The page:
Bihar steals Modi’s firecrackers

Published November 9, 2015
PATNA: Bihar Chief Minister Nitish Kumar (left), the chief of the Janata Dal (United), smiles as former chief minister Lalu Prasad Yadav of the Rashtriya Janata Dal whispers something in his ear after the post-victory news conference here on Sunday.—Reuters
PATNA: Bihar Chief Minister Nitish Kumar (left), the chief of the Janata Dal (United), smiles as former chief minister Lalu Prasad Yadav of the Rashtriya Janata Dal whispers something in his ear after the post-victory news conference here on Sunday.—Reuters

NEW DELHI: Prime Minister Narendra Modi’s cow politics was put out to pasture on Sunday as the impoverished state of Bihar gave a resounding verdict against the Bharatiya Janata Party’s (BJP) campaign to pit Hindus against Muslims over beef eating.

The hefty score of 178 seats in the Bihar 243-member assembly for Chief Minister Nitish Kumar’s grand alliance demolished virtually all poll predictions, including the highly acclaimed NDTV. The news channel was predicting a landslide for the BJP even after the counting of votes had begun.

Other channels were equally pulverised by the results. They all rowed back, but not without being ticked off by the victors.

The chief minister’s Janata Dal-United (JDU) had fought in alliance with former chief minister Lalu Prasad Yadav’s Rashtriya Janata Dal (RJD). Both backward caste leaders have made popular visits to Pakistan, and the BJP targeted them for this. The BJP-led NDA ended with a paltry 58 seats.

Mr Modi began his crucial month-long election campaign in Bihar, India’s second poorest state after Orissa, on a platform of economic development.

Midway, however, his party got nervous and, shooting from the hip, claimed that a defeat for Mr Modi would be a victory for Pakistan. “Firecrackers would go off in Pakistan,” BJP president Amit Shah said.


The victorious alliance bagged 178 seats in the 243-member state assembly


A last ditch effort to instil religious polarisation in what has become a communally harmonious state boomeranged. BJP posters began showing a vulnerable cow embraced by a caring woman. It accused the chief minister of keeping silent when the cow was facing an alleged threat from Mr Modi’s opponents. The election commission proscribed the ad, but by then the election was nearly over.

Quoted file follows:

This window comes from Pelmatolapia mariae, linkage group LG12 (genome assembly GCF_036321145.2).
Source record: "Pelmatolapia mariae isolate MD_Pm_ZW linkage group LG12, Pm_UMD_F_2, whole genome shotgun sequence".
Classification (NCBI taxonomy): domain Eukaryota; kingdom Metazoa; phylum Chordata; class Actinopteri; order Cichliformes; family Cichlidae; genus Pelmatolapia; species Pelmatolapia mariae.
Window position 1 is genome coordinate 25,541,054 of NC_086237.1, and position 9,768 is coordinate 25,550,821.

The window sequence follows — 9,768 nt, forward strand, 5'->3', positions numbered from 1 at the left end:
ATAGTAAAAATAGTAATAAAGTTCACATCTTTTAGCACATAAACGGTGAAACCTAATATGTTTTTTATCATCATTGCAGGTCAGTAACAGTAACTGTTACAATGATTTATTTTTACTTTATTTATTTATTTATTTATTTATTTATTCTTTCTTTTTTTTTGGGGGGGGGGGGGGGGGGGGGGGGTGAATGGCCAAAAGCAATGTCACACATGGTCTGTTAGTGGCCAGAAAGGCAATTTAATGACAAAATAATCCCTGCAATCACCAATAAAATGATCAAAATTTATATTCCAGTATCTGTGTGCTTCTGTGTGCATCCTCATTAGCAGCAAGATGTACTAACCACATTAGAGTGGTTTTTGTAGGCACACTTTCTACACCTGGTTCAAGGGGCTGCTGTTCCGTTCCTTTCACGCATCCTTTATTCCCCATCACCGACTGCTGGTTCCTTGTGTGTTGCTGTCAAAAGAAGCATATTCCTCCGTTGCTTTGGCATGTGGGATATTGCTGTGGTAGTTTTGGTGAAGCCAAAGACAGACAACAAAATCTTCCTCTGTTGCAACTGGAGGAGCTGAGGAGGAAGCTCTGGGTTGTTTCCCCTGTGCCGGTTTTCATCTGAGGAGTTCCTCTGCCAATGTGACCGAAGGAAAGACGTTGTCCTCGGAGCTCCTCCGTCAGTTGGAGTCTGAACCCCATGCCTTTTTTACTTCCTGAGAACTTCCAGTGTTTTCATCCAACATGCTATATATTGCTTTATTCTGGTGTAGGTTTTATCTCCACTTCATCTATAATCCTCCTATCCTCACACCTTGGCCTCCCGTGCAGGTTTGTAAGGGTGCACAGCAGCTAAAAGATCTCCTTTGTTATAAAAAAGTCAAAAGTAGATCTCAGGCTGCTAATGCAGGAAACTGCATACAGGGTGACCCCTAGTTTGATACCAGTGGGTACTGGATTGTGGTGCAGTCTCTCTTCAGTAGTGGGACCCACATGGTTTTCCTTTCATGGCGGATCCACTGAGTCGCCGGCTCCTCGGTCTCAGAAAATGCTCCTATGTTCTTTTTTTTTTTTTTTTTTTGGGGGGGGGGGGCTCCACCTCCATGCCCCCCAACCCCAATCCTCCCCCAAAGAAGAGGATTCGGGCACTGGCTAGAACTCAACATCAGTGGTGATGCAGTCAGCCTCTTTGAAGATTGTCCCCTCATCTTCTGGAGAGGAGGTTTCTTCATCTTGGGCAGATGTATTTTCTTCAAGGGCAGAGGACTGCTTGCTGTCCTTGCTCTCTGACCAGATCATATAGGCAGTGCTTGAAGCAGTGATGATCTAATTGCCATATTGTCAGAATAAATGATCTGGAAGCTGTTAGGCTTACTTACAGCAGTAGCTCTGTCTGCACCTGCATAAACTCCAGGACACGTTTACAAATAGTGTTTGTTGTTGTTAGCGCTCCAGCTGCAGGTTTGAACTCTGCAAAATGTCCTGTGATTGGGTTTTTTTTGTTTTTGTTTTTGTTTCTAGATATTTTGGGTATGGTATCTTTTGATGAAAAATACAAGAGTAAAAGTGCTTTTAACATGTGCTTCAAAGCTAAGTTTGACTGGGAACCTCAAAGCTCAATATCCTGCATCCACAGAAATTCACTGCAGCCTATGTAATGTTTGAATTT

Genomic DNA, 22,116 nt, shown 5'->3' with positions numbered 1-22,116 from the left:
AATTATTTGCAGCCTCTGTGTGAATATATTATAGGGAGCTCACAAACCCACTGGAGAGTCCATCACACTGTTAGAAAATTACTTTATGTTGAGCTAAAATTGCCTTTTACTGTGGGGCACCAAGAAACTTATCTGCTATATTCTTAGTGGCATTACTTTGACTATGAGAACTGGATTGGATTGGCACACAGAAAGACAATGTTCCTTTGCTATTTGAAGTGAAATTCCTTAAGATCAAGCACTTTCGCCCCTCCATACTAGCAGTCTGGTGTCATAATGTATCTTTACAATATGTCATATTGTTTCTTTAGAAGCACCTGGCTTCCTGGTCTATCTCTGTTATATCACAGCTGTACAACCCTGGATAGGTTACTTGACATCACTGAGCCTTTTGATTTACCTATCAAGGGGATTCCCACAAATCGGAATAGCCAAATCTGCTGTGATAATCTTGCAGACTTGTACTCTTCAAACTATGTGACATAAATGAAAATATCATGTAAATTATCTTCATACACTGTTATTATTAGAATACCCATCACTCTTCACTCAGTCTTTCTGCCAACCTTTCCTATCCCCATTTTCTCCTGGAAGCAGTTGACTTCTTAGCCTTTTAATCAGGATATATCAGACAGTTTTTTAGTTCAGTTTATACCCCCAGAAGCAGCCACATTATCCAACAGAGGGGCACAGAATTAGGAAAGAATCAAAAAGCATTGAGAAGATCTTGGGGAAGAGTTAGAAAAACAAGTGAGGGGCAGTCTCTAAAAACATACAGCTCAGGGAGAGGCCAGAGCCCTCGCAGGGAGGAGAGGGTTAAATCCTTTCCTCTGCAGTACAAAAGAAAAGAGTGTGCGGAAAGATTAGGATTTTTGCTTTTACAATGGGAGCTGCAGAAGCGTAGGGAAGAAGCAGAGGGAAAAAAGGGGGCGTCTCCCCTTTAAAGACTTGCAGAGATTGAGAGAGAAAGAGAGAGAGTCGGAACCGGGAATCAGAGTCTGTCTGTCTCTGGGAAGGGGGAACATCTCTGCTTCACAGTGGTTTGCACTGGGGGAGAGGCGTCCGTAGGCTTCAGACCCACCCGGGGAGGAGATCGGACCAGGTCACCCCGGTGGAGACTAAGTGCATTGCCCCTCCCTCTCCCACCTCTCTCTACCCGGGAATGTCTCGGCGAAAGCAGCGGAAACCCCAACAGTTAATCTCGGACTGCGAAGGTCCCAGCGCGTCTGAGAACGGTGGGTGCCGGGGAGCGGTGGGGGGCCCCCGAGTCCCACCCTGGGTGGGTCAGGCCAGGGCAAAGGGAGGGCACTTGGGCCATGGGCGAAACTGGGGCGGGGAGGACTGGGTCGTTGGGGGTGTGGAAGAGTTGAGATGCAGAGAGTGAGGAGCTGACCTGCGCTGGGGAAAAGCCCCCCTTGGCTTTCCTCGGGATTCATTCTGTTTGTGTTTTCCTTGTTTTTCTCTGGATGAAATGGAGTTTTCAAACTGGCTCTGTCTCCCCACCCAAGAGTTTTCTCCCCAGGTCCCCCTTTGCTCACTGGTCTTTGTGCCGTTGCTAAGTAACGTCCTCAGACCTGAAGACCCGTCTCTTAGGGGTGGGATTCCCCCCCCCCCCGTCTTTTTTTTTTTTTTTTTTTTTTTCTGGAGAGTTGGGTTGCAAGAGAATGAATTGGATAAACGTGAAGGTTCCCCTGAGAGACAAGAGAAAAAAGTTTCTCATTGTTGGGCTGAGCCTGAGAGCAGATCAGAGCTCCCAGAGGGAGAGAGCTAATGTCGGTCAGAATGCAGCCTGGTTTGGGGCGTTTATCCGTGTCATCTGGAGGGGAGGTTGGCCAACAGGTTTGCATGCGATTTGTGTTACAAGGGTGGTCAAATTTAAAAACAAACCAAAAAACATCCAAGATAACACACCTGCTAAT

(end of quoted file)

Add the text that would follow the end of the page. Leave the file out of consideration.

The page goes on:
“This is not a verdict against (Mr Modi’s) National Democratic Alliance only,” Rahul Gandhi clarified, whose marginalised Cong­ress party made substantive gains as a junior partner in the Nitish-Lalu partnership. “This is a verdict against the politics of the Rashtriya Swayamsewak Sangh. It is a verdict against the BJP’s mindset, and against Mr Modi’s narrow politics, against their efforts to pit Hindus against Muslims.”

An early evidence of the sobering impact of the adverse Bihar verdict came when Mr Modi met Lal Kishan Advani, one of the BJP’s old guards, to greet him on his birthday on Sunday. BJP and RSS leaders began to distance themselves from recent poisonous comments made against Muslims and protesting intellectuals by Mr Modi’s supporters.

“We have to do serious introspection,” said Seshadhri Chari in a TV discussion. He is a senior RSS ideologue.

“Warmest birthday greetings to our guide & inspiration, the respected Shri L.K. Advani ji. I wish Advani ji a long life filled with best health,” Mr Modi said of the man who he sidelined to become prime minister in May 2014.

“Advani ji’s contribution to the country is invaluable. He has always been respected as a person of immense knowledge & integrity,” Mr Modi tweeted while hailing the former deputy prime minister.

Earlier this week, Finance Minister Arun Jaitley slammed India’s protesting intellectuals and said there was no intolerance in the country for them to fight.

Immediately, BJP MP Yogi Adityanath proved him wrong. He described Muslim Indian actor Shah Rukh Khan as Pakistani extremist Hafiz Saeed.

The popular actor had said India was facing a climate of extreme intolerance.

Mr Yadav told a post-victory news conference that he was leaving Bihar to the care of “my younger brother Nitish, because now I have to go to Delhi to dislodge Narendra Modi. He will soon be back in his home state of Gujarat.

That is what the people’s verdict has advised us to do. The opposition has got a spring in its walk.”

Published in Dawn, November 9th, 2015

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